Does a millennial writer deserve a $3.5 million book advance?

Lena Dunham, the creator of HBO’s ‘Girls,’ sparked a debate this week for her seven-figure book advance. Plus, the challenges of writing in China, emails and tweets offer less personality than written letters, the accuracy of quotes is questioned, and more.

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Frequently, this column focuses on stories that offer insight into the writing process, or a particularly good discussion about grammar. But this week, the Nobel for literature was handed out, and a book advance for a famous young writer sparked a bit of a controversy—so let’s start there.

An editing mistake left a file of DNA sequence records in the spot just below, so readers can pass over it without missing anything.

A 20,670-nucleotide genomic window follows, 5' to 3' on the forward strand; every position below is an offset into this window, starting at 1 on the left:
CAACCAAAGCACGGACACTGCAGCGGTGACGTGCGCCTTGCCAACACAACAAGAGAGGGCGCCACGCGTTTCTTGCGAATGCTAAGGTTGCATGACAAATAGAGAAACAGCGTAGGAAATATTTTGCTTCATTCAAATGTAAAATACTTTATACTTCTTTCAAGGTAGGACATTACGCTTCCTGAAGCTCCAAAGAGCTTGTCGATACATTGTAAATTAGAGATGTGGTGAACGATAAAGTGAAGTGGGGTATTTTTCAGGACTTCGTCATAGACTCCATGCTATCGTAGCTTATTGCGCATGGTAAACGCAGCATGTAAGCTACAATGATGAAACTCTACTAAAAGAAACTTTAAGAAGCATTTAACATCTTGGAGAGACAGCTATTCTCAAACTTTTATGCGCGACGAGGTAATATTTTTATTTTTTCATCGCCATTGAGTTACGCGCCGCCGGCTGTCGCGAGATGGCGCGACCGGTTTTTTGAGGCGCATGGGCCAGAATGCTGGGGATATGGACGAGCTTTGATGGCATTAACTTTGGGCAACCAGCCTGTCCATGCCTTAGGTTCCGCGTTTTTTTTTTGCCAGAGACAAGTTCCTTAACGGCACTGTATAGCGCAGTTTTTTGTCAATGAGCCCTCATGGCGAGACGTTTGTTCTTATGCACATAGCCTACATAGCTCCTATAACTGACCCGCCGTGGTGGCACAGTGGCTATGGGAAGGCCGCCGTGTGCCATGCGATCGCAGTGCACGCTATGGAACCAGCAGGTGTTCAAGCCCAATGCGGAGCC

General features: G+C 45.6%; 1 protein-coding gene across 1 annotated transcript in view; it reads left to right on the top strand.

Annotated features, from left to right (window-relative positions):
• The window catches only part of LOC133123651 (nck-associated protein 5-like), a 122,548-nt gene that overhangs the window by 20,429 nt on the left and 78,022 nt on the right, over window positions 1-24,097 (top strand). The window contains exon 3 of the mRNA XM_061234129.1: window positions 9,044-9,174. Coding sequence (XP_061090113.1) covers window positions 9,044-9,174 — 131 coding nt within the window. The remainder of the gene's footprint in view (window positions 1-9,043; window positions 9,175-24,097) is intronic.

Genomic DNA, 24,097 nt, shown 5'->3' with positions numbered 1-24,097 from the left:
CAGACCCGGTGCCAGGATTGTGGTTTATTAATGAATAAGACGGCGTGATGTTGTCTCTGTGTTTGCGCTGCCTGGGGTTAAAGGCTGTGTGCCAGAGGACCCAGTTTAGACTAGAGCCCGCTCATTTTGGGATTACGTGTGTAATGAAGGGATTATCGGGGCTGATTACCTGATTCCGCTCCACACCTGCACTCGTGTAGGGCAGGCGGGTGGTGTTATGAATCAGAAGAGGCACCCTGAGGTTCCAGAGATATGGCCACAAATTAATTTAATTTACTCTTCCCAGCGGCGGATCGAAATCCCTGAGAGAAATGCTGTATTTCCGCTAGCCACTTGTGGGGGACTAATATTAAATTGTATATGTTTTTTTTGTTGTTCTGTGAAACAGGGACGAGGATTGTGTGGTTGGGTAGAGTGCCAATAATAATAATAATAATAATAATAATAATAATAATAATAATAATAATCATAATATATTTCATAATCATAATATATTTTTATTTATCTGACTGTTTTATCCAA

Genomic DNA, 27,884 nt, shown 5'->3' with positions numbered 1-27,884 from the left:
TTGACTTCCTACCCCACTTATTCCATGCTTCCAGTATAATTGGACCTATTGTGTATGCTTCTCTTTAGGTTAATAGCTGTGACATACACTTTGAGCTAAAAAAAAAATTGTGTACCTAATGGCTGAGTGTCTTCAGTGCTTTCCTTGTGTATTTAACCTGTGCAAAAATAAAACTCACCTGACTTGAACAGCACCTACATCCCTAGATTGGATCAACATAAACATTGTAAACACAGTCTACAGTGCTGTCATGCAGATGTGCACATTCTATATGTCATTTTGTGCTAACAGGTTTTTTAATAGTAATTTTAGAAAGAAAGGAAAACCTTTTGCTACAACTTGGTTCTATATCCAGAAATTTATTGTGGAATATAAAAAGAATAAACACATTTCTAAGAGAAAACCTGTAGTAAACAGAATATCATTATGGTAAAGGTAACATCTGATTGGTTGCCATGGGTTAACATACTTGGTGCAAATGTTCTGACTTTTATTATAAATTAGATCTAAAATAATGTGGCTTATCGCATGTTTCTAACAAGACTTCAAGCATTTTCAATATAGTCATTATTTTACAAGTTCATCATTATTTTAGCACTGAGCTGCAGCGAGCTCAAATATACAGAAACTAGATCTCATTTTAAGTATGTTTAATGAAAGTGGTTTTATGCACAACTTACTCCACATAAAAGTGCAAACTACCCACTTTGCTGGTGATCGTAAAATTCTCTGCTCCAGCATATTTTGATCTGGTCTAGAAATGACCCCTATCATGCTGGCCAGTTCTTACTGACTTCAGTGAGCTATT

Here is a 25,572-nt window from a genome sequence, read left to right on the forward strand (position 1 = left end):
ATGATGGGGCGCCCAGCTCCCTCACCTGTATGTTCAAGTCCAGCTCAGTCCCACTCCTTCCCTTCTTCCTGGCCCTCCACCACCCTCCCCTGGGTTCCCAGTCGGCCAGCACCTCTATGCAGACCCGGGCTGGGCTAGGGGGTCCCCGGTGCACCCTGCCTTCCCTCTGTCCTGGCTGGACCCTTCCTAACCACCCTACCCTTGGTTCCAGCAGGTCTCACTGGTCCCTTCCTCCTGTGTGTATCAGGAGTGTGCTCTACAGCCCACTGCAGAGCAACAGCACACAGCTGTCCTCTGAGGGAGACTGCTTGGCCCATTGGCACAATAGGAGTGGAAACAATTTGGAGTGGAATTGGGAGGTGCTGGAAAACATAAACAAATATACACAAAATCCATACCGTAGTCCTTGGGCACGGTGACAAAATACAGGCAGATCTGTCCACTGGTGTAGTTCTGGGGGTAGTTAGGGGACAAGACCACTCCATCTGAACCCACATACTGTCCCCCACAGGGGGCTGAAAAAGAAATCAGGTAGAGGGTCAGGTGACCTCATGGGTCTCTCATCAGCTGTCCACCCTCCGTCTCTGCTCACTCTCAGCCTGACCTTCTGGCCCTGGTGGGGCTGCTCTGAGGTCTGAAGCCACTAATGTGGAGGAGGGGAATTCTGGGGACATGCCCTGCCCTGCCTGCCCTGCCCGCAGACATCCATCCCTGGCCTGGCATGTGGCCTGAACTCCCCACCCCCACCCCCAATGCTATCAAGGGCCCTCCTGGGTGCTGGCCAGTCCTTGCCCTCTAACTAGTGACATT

Lena Dunham’s book deal: I don’t remember an author’s advance ever getting this much attention, but Lena Dunham’s $3.5 million deal to write a book of essays seems to have polarized the writing world. Dunham is the creator of the HBO series “Girls.” On one side, there’s a group that is happy and impressed by the 26-year-old’s accomplishments; and on the other side, there are people who think the publishing industry should be paying more writers anything instead of giving such a huge sum to one popular millennial. In this blog post for The Atlantic, Ta-Nehisi Coates writes that you can blame the publishing industry, but don’t blame Dunham.

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